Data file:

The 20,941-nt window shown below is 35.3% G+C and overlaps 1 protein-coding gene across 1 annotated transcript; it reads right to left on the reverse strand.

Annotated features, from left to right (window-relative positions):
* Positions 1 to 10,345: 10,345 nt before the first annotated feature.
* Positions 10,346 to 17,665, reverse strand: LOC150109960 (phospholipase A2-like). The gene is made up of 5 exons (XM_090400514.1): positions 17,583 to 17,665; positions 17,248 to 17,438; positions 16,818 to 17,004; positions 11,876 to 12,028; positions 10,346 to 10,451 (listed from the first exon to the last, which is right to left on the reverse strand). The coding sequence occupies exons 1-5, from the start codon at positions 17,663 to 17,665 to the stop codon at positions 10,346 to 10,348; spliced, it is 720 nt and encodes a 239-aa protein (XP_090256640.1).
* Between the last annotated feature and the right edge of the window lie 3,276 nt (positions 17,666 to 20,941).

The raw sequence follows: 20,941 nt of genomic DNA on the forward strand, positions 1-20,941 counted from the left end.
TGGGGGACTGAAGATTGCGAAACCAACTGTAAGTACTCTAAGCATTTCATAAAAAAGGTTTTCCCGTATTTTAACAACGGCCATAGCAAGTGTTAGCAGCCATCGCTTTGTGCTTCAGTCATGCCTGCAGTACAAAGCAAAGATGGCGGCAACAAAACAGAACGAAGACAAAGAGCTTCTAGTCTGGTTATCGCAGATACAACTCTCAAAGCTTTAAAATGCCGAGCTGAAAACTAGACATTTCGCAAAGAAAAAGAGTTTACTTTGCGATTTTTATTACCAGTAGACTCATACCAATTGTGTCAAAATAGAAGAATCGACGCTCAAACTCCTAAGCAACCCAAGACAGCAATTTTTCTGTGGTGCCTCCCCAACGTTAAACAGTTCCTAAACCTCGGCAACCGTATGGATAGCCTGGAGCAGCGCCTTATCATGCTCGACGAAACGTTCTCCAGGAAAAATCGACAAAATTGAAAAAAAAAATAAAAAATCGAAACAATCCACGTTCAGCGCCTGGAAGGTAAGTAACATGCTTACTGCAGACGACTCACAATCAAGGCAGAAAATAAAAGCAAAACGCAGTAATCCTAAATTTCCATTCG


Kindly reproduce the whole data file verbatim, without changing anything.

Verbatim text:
The 20,941-nt window shown below is 35.3% G+C and overlaps 1 protein-coding gene across 1 annotated transcript; it reads right to left on the reverse strand.

Annotated features, from left to right (window-relative positions):
* Positions 1 to 10,345: 10,345 nt before the first annotated feature.
* Positions 10,346 to 17,665, reverse strand: LOC150109960 (phospholipase A2-like). The gene is made up of 5 exons (XM_090400514.1): positions 17,583 to 17,665; positions 17,248 to 17,438; positions 16,818 to 17,004; positions 11,876 to 12,028; positions 10,346 to 10,451 (listed from the first exon to the last, which is right to left on the reverse strand). The coding sequence occupies exons 1-5, from the start codon at positions 17,663 to 17,665 to the stop codon at positions 10,346 to 10,348; spliced, it is 720 nt and encodes a 239-aa protein (XP_090256640.1).
* Between the last annotated feature and the right edge of the window lie 3,276 nt (positions 17,666 to 20,941).

The raw sequence follows: 20,941 nt of genomic DNA on the forward strand, positions 1-20,941 counted from the left end.
TGGGGGACTGAAGATTGCGAAACCAACTGTAAGTACTCTAAGCATTTCATAAAAAAGGTTTTCCCGTATTTTAACAACGGCCATAGCAAGTGTTAGCAGCCATCGCTTTGTGCTTCAGTCATGCCTGCAGTACAAAGCAAAGATGGCGGCAACAAAACAGAACGAAGACAAAGAGCTTCTAGTCTGGTTATCGCAGATACAACTCTCAAAGCTTTAAAATGCCGAGCTGAAAACTAGACATTTCGCAAAGAAAAAGAGTTTACTTTGCGATTTTTATTACCAGTAGACTCATACCAATTGTGTCAAAATAGAAGAATCGACGCTCAAACTCCTAAGCAACCCAAGACAGCAATTTTTCTGTGGTGCCTCCCCAACGTTAAACAGTTCCTAAACCTCGGCAACCGTATGGATAGCCTGGAGCAGCGCCTTATCATGCTCGACGAAACGTTCTCCAGGAAAAATCGACAAAATTGAAAAAAAAAATAAAAAATCGAAACAATCCACGTTCAGCGCCTGGAAGGTAAGTAACATGCTTACTGCAGACGACTCACAATCAAGGCAGAAAATAAAAGCAAAACGCAGTAATCCTAAATTTCCATTCG